In the leadup to the May primary election, a collection of advocacy organizations on the political left, including chapters of the Democratic Socialists of America, organized the “Uncommitted PA” campaign – a statewide push to convince voters to cast a protest vote against President Joe Biden in the primary election. 

As part of the campaign, advocates called for the state to divest from Israel, pointing to the state’s $56 million worth of investments in Israel Bonds, which is the U.S. underwriter of securities issued by Israel.

Pennsylvania Treasurer Stacy Garrity announced last October that the Treasury was investing an additional $20 million in Israel Bonds, bringing the state’s total investment to $56 million. Garrity has publicly backed the bill, and wrote in a June 24 letter to the Senate State Government Committee that the bill “would express Pennsylvania’s support for Israel, our strongest ally in the Middle East.”

“The bill is strong, and it was drafted thoughtfully,” Garrity wrote.

The bill is a direct response to the Palestinian-led Boycott, Divestment and Sanctions movement, also referred to as BDS, which advocates for boycotts, divestments and economic sanctions against the State of Israel. 

Colleges and universities would lose state funding if they divest from Israel

The legislation could also have significant impacts on colleges and universities in the state. 

The bill, if signed into law, would prohibit the state from providing state funding to colleges, universities and other institutions of higher learning that boycott or divest from Israel. Institutions that would be subject to the law include universities within the Pennsylvania State System of Higher Education, state-related universities, accredited private and independent colleges, as well as private licensed schools as defined under the state’s Private Licensed Schools Act.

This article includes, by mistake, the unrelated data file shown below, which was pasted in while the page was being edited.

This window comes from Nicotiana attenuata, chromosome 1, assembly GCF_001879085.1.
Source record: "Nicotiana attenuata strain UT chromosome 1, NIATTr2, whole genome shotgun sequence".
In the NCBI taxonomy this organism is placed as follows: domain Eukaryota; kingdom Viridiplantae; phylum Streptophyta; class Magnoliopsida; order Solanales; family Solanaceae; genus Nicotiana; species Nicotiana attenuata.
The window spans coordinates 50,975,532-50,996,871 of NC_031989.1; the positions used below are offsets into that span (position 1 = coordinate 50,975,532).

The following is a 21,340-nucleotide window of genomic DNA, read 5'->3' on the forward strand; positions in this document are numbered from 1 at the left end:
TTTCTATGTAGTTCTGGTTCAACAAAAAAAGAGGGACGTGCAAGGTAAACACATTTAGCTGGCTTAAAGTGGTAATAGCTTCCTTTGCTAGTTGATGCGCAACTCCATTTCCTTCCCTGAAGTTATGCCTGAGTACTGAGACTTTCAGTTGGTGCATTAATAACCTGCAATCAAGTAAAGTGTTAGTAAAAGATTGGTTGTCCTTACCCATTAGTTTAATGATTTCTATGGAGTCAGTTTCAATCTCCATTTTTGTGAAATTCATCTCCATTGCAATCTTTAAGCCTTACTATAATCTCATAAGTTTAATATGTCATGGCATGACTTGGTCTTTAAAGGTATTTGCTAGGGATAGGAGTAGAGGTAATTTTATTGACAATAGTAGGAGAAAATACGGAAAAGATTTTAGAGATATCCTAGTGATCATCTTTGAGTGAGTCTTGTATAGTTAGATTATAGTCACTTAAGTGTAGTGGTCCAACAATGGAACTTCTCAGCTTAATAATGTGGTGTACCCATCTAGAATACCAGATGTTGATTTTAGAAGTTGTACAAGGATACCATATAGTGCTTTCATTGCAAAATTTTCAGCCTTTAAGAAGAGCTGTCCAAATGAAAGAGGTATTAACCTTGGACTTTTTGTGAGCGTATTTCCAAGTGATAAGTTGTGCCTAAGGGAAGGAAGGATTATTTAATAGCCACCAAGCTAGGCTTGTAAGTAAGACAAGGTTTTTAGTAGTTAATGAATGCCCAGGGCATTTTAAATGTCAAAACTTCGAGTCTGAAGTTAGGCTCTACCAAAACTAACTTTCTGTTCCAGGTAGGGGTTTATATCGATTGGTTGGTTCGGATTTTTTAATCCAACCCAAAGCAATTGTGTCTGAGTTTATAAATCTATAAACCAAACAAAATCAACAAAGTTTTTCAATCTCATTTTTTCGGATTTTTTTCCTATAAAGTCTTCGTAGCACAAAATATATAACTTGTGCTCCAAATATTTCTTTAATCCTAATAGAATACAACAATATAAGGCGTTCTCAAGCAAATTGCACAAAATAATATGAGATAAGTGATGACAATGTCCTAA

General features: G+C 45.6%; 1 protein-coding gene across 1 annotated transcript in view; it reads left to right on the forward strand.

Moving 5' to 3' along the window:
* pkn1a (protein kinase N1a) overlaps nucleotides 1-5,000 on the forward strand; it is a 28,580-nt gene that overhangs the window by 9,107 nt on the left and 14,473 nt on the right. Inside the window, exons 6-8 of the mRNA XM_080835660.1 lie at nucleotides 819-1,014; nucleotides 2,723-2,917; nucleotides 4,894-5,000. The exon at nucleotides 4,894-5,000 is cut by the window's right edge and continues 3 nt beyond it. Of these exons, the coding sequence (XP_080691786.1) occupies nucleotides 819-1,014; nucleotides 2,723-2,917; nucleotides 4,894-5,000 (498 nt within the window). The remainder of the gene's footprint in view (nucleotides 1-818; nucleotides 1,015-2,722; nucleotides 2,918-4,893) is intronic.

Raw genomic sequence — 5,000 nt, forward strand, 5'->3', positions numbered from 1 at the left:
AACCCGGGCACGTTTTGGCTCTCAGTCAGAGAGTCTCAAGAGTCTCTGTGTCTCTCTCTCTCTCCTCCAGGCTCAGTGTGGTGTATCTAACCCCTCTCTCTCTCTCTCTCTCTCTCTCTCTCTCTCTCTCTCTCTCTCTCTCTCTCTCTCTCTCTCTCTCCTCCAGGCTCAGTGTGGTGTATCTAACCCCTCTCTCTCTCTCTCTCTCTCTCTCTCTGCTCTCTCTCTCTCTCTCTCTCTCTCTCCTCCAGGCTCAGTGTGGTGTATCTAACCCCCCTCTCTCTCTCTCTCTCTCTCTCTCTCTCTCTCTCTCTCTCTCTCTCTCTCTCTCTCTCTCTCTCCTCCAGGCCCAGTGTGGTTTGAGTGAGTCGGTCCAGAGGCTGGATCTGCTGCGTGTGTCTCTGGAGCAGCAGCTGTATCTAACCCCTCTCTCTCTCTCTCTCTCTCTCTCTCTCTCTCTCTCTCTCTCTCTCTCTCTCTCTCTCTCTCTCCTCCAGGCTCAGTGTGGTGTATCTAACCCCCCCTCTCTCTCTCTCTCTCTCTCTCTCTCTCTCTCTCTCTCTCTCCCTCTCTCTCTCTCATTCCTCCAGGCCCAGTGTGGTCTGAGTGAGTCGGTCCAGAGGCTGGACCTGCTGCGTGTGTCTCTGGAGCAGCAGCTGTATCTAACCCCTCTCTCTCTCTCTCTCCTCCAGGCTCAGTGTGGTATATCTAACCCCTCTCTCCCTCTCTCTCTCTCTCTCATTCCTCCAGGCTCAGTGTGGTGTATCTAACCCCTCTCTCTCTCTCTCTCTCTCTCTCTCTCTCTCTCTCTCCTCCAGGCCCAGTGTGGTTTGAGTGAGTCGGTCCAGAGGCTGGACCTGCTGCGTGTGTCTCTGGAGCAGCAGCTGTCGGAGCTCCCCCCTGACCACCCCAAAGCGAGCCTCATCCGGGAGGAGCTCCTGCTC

Protests against the ongoing Israel-Hamas war popped up at college campuses throughout the commonwealth this spring, including at the University of Pennsylvania and the University of Pittsburgh, prompting attention from public officials on both sides of the aisle.

Santarsiero, the prime sponsor of SB 1260, also referred to as the Stand With Israel Act, said prior to the Senate State Government Committee’s vote that the bill would not prevent colleges and universities from divesting or boycotting, noting that it would penalize institutions that choose divest.

“What that means is that there would be a consequence for taking an extreme step of divesting from or boycotting Israel. What it does not mean is that we are telling private institutions that they cannot take either those actions – they are certainly free to do so,” Santarsiero said. “There would simply be a consequence, as it pertains to the Commonwealth of Pennsylvania and the financial support that they would otherwise receive.”